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Netlix Offers ‘Unlimited’ Year of Paid Maternity and Paternity Leave

Topics: Current Events

The United States is one of only four countries in the world that doesn’t guarantee any paid leave for new parents. Americans who work for the government or private companies with 50 or more employees are usually covered under the Family and Medical Leave Act, which allows 12 weeks of unpaid leave in a 12-month period – but when expenses are higher than ever before, families are often hard-pressed to use unpaid leave. As a result, employers in competitive niches like tech use paid parental leave as a way to woo in-demand talent, with giants like Google and Facebook often topping the list. On Tuesday, Netflix announced a paid parental leave policy that would make even the most pampered employees green with envy: unlimited time off, at full pay, after the birth or adoption of a child.


(Photo Credit: shardayyy/Flickr)

“We want employees to have the flexibility and confidence to balance the needs of their growing families without worrying about work or finances,” writes Tawni Cranz, Netflix’s Chief Talent Officer, at the company’s blog. “Parents can return part-time, full-time, or return and then go back out as needed. We’ll just keep paying them normally, eliminating the headache of switching to state or disability pay. Each employee gets to figure out what’s best for them and their family, and then works with their managers for coverage during their absences.”

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Netflix already offers workers unlimited vacation time, along with more standard perks like health and retirement plans, plus a few fun twists like letting employees bring dogs to work.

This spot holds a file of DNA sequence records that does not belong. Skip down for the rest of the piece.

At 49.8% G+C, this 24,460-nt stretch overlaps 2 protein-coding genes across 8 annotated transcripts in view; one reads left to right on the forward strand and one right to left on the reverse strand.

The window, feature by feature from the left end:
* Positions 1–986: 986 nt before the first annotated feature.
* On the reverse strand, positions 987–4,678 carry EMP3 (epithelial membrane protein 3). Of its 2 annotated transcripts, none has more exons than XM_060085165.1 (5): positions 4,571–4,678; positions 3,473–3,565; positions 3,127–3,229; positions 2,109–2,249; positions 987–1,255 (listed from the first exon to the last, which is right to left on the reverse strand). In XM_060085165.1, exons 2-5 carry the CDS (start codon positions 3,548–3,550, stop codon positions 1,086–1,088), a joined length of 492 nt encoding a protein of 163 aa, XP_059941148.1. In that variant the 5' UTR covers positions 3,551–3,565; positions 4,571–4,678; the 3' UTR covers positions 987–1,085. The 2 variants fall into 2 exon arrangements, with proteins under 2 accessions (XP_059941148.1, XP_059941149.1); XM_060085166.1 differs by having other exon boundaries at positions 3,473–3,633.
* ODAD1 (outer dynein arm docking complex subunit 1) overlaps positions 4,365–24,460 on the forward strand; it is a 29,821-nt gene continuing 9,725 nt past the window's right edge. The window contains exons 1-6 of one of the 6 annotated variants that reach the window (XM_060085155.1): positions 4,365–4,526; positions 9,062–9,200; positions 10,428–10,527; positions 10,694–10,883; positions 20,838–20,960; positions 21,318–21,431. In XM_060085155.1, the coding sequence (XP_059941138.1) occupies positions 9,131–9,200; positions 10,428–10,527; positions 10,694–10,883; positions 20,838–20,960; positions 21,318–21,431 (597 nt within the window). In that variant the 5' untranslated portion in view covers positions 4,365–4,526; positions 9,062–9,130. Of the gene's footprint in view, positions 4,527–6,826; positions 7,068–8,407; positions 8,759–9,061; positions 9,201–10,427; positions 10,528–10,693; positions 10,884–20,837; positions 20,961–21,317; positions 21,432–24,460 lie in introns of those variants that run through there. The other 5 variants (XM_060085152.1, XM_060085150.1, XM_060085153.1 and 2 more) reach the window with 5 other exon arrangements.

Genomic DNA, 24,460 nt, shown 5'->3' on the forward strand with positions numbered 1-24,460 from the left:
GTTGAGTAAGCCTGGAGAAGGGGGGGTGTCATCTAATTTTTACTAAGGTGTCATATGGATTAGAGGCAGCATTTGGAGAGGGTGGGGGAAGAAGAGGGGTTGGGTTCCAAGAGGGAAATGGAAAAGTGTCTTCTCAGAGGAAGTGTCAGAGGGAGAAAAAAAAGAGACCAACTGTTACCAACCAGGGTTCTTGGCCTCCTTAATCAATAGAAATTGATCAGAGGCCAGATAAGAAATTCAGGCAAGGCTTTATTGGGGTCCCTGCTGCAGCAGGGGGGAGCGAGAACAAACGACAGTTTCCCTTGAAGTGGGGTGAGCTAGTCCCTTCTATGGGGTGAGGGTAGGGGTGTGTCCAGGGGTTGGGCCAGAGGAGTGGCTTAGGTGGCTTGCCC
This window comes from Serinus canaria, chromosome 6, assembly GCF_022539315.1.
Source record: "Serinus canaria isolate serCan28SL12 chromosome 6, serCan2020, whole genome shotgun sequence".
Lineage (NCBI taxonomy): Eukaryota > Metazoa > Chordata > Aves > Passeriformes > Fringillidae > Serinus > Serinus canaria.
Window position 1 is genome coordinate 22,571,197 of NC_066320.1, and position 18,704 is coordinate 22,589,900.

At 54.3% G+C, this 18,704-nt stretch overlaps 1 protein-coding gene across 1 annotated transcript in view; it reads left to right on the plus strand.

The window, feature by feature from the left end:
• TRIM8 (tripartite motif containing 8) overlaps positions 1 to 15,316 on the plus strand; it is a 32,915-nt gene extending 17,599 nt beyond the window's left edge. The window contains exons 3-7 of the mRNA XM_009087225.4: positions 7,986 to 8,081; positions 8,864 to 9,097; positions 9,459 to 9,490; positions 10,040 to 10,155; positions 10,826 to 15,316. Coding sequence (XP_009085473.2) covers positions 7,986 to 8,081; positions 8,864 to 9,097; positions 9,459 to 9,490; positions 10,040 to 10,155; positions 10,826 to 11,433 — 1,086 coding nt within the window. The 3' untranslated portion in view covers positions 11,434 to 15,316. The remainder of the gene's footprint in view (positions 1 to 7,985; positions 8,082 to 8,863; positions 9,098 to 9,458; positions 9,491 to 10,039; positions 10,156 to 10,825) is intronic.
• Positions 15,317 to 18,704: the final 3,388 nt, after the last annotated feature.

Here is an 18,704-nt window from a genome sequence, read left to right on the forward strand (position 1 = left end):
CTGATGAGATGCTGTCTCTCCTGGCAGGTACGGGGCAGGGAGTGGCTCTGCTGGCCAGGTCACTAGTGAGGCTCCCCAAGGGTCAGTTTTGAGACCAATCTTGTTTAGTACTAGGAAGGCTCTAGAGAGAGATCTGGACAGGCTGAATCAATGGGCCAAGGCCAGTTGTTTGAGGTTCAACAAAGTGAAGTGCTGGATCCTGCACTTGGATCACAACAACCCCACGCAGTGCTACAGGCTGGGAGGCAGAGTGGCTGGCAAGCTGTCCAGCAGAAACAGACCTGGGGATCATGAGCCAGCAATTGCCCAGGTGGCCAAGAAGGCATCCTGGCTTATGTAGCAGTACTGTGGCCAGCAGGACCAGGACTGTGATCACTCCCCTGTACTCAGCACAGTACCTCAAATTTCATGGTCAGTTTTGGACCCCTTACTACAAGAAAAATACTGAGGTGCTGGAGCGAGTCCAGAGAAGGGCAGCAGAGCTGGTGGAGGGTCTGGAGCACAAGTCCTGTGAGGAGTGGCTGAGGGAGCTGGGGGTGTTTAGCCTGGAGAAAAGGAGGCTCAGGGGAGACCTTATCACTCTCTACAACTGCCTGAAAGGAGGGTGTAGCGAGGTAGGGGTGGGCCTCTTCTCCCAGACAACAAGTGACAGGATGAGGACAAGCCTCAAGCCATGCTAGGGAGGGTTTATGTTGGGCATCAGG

A Smart Move for Netflix

“Netflix’s continued success hinges on us competing for and keeping the most talented individuals in their field,” Cranz wrote. “Experience shows people perform better at work when they’re not worrying about home. This new policy, combined with our unlimited time off, allows employees to be supported during the changes in their lives and return to work more focused and dedicated.”

Workers might also be more likely to stay at the company. In a recent Wall Street Journal article, Susan Wojcicki, the CEO of YouTube, shared her experience of being the first employee at Google to go on maternity leave. She noted that when the company upped its paid leave to 18 weeks in 2007, “the rate at which new moms left Google fell by 50 percent.”

Netflix’s stock also reached a record high yesterday, the day of the announcement, closing at $121.15 per share, a 7.6 percent increase.

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Does your employer offer parental leave? We want to hear from you! Leave a comment or join the discussion on Twitter.

Jen Hubley Luckwaldt
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